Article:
11. 11. Audience <ul><li>Must appeal to the core audience for the subject—but number of potential buyers in that audience usually too small to support a print run that makes economic sense. </li></ul><ul><li>Beyond the core audience, a publisher considers a number of factors in estimating an initial printing: </li></ul><ul><ul><li>tie-in events to provide publicity (typically an exhibition); </li></ul></ul><ul><ul><li>appeal of the subject (measured by past sales) balanced against the degree of market saturation </li></ul></ul><ul><ul><li>author's critical reputation and track record of his or her previous books. </li></ul></ul>
    12. 12. Measuring the market <ul><li>Sales figures vary widely depending on: </li></ul><ul><ul><li>amount of publicity </li></ul></ul><ul><ul><li>timing of book's release </li></ul></ul><ul><ul><li>attractiveness of the design </li></ul></ul><ul><ul><li>appropriate pricing </li></ul></ul><ul><li>Overall, illustration-driven art books—including ones on fine arts, photography, architecture and design—probably less than 2 percent of annual U.S. trade book sales </li></ul>
    13. 13. Trends <ul><li>The past two decades have witnessed the consolidation of commercial art book publishing under increasingly stringent corporate control. In this decade, more than 80 percent of U.S. trade books are produced by 5 or 6 conglomerates. </li></ul><ul><li>Declining print runs--In general, print runs have declined by half: books that once would have had a 10,000-copy first printing now pegged at 5,000 copies, a 6,000-copy run reduced to 3,000, and so on. </li></ul>
    14. 14. Electronic Future <ul><li>Feb 2011: Florrie Kichler, president of the Independent Book Publishers Association, said: “What publishers are facing right now in our industry is that we are retooling our operations from a traditional print operation of the last five or six centuries to all of a sudden to an e-book environment that has exploded in the last decade.” </li></ul>
    15. 15. <ul><li>Two of the probably thousands of articles announcing the on-rush of e-publications in mainstream publishing: </li></ul><ul><li>Ebooks have become the single bestselling category in American publishing for the first time, according to new data released in April. The latest report from the Association of American Publishers, compiling sales data from US publishing houses, shows that total ebook sales in February were $90.3m (£55.2m). This makes digital books the largest single format in the US for the first time ever, the AAP said, overtaking paperbacks at $81.2m. . . . America's ebooks enjoyed a 202.3% growth in sales in February compared with the same month the previous year, the book trade association revealed. Print books fared much worse by contrast, with the combined category of adult hardback and paperback books falling 34.4% to $156.8m in February. </li></ul><ul><li>(Boston Globe) 2011-07-18. Last year, the publishers surveyed by the Association of American Publishers saw 8.3 percent of domestic net sales from e-books. Three months into this year, Simon and Schuster’s e-book sales had climbed to 17 percent of revenue; at Hachette, parent company of Little, Brown, the figure was 22 percent. </li></ul>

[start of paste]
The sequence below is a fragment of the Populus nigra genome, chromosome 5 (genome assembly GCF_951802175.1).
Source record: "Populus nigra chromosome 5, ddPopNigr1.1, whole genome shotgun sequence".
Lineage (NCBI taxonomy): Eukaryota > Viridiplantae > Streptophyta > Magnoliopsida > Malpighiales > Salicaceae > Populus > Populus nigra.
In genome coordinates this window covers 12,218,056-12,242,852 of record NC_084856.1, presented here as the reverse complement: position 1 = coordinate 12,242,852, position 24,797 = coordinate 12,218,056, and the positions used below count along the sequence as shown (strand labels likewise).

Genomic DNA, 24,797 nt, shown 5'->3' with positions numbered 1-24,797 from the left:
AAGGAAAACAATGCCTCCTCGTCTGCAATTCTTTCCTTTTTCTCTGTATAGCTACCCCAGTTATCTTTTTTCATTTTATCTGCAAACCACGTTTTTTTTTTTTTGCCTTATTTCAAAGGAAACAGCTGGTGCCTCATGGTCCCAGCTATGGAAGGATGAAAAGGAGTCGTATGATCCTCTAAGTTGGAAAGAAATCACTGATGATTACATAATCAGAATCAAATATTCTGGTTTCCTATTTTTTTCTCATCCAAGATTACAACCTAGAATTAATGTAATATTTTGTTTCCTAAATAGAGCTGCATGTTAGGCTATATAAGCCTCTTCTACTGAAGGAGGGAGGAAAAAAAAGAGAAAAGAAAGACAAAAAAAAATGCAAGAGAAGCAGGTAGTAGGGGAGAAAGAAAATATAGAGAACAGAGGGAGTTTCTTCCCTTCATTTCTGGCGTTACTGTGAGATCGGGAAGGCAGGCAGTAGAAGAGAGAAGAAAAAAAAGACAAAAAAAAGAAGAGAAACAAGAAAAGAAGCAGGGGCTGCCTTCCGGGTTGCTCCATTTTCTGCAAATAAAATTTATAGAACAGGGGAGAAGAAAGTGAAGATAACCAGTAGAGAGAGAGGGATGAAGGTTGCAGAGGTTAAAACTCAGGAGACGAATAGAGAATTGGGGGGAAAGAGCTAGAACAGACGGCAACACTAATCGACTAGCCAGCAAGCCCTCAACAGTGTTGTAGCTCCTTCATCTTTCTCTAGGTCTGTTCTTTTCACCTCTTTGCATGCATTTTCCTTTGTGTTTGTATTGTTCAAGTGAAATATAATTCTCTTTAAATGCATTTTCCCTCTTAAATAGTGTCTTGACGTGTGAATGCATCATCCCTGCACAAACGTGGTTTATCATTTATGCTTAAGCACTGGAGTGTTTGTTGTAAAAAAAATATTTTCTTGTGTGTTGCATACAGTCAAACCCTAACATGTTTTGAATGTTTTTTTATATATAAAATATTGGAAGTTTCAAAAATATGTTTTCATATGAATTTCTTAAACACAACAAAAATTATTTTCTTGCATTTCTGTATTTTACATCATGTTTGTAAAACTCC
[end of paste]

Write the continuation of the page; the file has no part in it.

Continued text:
16. 16. How does an art publisher respond to the electronic option? <ul><li>Make an e-pub that imitates a printed book? </li></ul>
    17. 17. <ul><li>Or modify the e-pub format to add bells and whistles? </li></ul>
    18. 18. What then? <ul><li>Leave behind the metaphor of the codex </li></ul><ul><li>Adopt a spatial metaphor—for example, a virtual space to represent the gallery or the museum </li></ul>
    19. 19. The medium of the art book has reached a fundamental turning point: the transition from print to electronic platforms. Three ingredients make an art e-platform market possible: <ul><li>  </li></ul><ul><li>Cloud-sourced content—reducing memory requirements for initial allows reader direct access without being tethered or forced to enter a brick-and-mortar or virtual store </li></ul><ul><li>  </li></ul><ul><li>Multi-megabit broadband networks—able to handle large amounts of downloadable or streaming content </li></ul><ul><li>  </li></ul><ul><li>Mobile connected devices—not just that you can carry it around and read your book but can remain connected in order to stream or download enhanced content, updates, and of course more books </li></ul>
    20. 20. Who Is the Audience? <ul><li>Identifying the market </li></ul><ul><ul><li>Gift book market would be gone </li></ul></ul><ul><li>what is the marketplace? app store pros and cons; will the iBookstore and similar online stores be able to sell a kind of hybrid book app? </li></ul>
    21. 21. How do we market the e-platform? <ul><li>Social networking? </li></ul><ul><li>Publicity? </li></ul><ul><li>Gift potential? </li></ul><ul><li>Apple and other recommendations? </li></ul><ul><li>What is the sales “window”? </li></ul><ul><li>Feedback potential </li></ul>